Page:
Is your online business concerned with search engine rankings (surely, you've heard about potential Google changes to come) or fiscal business strategies? Trends often ferment online; leveraging IPOs and 'boards' is a current trend of big-boy brands, those banking on increased revenue, impressing brand consumers, and (more importantly?) investors too.
Have you heard about a social-media big kid's incipient IPO? Similar situations have investors and to-be-influenced brands doing dances, playing musical-boardroom chairs. A NY Times article notices a trend; some public companies are rearranging boardrooms and members while others commence forth with staggered boards.
The Harvard Law School started a Shareholder Rights Project, submitting 87 board declassification proposals during the past season. The endeavor involves entrance agreements with 41 S&P 500 companies, making them commit to management proposals, seeking board declassification.
The project is working, inspiring about 1/3 of S&P 500 members, with staggering boards, to eliminate the dynamic. The Shareholder Rights Project has kept a keen focus on eradicating staggered boards because the arrangement places shareholders at a disadvantage. Within a staggered community, a third of directors are up for election any given year, which demands at least two years to replace the majority of a given ensemble.
So, what's the clamor really about? Many who support the Rights Project do not like how staggered ensembles play out. Some believe a staggered board serves as an anti-takeover device, smothering the board, protecting it from outside influence, the kind of influence shareholders desire. The heads of the project think directors are unfairly bullied (or self-serving), neglecting shareholders and pandering management (and themselves). As the Times article points out:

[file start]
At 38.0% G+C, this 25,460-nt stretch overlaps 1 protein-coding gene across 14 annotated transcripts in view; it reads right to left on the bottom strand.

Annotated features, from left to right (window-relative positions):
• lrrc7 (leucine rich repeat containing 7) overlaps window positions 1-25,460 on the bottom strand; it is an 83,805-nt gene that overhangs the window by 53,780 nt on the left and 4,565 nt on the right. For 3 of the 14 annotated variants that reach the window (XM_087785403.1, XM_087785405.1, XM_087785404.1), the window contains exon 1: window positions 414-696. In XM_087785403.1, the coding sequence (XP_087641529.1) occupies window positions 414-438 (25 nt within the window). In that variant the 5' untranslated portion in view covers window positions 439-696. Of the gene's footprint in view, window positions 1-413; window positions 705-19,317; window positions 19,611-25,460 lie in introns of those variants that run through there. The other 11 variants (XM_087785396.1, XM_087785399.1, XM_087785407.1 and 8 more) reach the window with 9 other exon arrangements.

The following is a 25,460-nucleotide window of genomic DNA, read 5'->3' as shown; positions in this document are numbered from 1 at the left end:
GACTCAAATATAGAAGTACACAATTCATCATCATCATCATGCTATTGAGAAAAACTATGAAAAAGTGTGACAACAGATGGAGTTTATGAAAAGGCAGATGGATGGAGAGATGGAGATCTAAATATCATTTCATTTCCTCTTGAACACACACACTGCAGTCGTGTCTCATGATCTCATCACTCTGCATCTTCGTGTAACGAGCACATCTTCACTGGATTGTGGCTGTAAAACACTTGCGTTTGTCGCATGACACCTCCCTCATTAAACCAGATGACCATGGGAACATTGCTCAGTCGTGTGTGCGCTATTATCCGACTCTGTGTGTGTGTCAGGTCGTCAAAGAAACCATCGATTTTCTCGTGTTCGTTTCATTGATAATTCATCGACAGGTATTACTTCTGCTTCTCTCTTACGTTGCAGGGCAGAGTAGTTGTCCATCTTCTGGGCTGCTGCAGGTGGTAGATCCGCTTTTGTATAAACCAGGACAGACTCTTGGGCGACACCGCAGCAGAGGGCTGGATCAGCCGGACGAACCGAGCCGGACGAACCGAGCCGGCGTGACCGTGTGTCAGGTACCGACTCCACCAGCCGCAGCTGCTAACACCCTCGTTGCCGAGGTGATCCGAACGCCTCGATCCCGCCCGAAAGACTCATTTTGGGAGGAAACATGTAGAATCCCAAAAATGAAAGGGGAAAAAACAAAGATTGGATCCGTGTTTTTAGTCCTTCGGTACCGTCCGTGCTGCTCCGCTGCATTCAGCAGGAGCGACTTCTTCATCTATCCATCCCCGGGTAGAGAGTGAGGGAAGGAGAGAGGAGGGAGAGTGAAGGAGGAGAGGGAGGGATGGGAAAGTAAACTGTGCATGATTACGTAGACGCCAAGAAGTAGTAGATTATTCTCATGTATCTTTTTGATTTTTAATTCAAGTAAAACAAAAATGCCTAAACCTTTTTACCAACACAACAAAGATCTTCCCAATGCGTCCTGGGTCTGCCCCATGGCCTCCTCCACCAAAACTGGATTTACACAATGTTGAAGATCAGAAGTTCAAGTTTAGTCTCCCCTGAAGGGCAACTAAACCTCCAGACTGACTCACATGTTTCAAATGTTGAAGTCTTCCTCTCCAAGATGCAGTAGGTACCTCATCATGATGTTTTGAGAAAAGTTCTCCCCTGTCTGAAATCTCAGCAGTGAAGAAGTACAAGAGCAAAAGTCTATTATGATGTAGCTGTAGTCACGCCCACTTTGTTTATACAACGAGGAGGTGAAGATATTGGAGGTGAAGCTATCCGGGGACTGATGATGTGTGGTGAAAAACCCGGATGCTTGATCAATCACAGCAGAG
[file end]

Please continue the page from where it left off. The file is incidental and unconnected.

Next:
Since a company with a staggered board is harder to take over, bidders must pay more to do so.
Let's get back to trends. According to Times sources, 302 companies of the S&P 500 had staggered ensembles in 2002. In 2012, the number drops to 126. What about smaller companies? 900 other companies observed (outside of S&P) experienced a 25% decline in staggered trends since 2002.
However, this year, over 86% going-public brands 'have had' staggered boards (up from 64% in 2011). The dynamic has to do with outside influencers; further down the rabbit hole we go. Outside influence of the Harvard project variety, inspires companies to de-stagger. But one good turn deserves another. How about brands recently going public, those who worry about takeovers, those savvy about business but not legalities of business? They seek legal counsel. What do most lawyers suggest? From article:
And when companies go public, at least one study has found that they are heavily dependent on their lawyers for advice on what antitakeover mechanisms to adopt. These companies are probably receiving legal advice to adopt a staggered board.